Charles Dickens

He hadn't even the same air of being rather tall than he used to have, and if he varnished his boots with a single gleam of interest it was as much as he did.

One evening the Major came into my little room to take a cup of tea and a morsel of buttered toast and to read Jemmy's newest letter which had arrived that afternoon (by the very same postman more than middle-aged upon the Beat now), and the letter raising him up a little I says to the Major:

"Major you mustn't get into a moping way."

The Major shook his head. "Jemmy Jackman Madam," he says with a deep sigh, "is an older file than I thought him."

"Moping is not the way to grow younger Major."

"My dear Madam," says the Major, "is there ANY way of growing younger?"

Feeling that the Major was getting rather the best of that point I made a diversion to another.

"Thirteen years! Thir-teen years! Many Lodgers have come and gone, in the thirteen years that you have lived in the parlours Major."

"Hah!" says the Major warming. "Many Madam, many."

"And I should say you have been familiar with them all?"

"As a rule (with its exceptions like all rules) my dear Madam" says the Major, "they have honoured me with their acquaintance, and not unfrequently with their confidence."

Watching the Major as he drooped his white head and stroked his black mustachios and moped again, a thought which I think must have been going about looking for an owner somewhere dropped into my old noddle if you will excuse the expression.

"The walls of my Lodgings" I says in a casual way--for my dear it is of no use going straight at a man who mopes--"might have something to tell if they could tell it."

The Major neither moved nor said anything but I saw he was attending with his shoulders my dear--attending with his shoulders to what I said. In fact I saw that his shoulders were struck by it.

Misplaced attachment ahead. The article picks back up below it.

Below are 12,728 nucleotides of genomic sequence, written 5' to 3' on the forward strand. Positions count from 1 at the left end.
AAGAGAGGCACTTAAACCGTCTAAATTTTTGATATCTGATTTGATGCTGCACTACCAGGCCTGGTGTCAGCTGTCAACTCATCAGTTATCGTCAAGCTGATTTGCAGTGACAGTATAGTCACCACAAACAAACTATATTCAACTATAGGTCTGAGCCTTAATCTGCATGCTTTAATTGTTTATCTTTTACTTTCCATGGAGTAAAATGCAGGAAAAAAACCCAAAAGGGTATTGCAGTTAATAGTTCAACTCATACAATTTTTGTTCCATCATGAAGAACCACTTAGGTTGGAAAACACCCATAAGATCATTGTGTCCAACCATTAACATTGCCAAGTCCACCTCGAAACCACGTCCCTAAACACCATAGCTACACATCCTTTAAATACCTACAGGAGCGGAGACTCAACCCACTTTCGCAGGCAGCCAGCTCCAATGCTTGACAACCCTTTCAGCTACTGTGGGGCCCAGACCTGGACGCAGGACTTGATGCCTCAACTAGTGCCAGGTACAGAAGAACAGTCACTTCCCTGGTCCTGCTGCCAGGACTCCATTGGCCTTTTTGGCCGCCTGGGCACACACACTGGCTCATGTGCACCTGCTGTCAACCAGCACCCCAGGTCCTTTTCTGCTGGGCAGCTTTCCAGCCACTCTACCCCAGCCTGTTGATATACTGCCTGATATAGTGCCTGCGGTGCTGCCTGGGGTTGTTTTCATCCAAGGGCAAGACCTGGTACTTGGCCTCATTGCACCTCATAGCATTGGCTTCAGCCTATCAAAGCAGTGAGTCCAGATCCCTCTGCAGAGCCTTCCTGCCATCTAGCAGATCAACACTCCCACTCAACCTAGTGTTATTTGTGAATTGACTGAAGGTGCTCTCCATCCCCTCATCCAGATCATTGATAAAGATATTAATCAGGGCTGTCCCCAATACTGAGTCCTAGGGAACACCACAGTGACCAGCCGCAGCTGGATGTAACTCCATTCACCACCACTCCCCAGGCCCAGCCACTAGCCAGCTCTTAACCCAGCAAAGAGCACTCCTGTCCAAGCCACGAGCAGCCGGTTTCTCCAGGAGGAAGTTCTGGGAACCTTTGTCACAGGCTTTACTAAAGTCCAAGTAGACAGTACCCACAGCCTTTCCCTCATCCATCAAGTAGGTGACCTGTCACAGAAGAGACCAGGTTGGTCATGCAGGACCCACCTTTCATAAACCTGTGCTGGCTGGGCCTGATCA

"The dear boy was always fond of story-books" I went on, like as if I was talking to myself. "I am sure this house--his own home--might write a story or two for his reading one day or another."

The Major's shoulders gave a dip and a curve and his head came up in his shirt-collar. The Major's head came up in his shirt-collar as I hadn't seen it come up since Jemmy went to school.

"It is unquestionable that in intervals of cribbage and a friendly rubber, my dear Madam," says the Major, "and also over what used to be called in my young times--in the salad days of Jemmy Jackman--the social glass, I have exchanged many a reminiscence with your Lodgers."

My remark was--I confess I made it with the deepest and artfullest of intentions--"I wish our dear boy had heard them!"

"Are you serious Madam?" asked the Major starting and turning full round.

"Why not Major?"

"Madam" says the Major, turning up one of his cuffs, "they shall be written for him."

"Ah! Now you speak" I says giving my hands a pleased clap. "Now you are in a way out of moping Major!"

"Between this and my holidays--I mean the dear boy's" says the Major turning up his other cuff, "a good deal may be done towards it."

"Major you are a clever man and you have seen much and not a doubt of it."

"I'll begin," says the Major looking as tall as ever he did, "to- morrow."

My dear the Major was another man in three days and he was himself again in a week and he wrote and wrote and wrote with his pen scratching like rats behind the wainscot, and whether he had many grounds to go upon or whether he did at all romance I cannot tell you, but what he has written is in the left-hand glass closet of the little bookcase close behind you.


I have the honour of presenting myself by the name of Jackman. I esteem it a proud privilege to go down to posterity through the instrumentality of the most remarkable boy that ever lived,--by the name of JEMMY JACKMAN LIRRIPER,--and of my most worthy and most highly respected friend, Mrs. Emma Lirriper, of Eighty-one, Norfolk Street, Strand, in the County of Middlesex, in the United Kingdom of Great Britain and Ireland.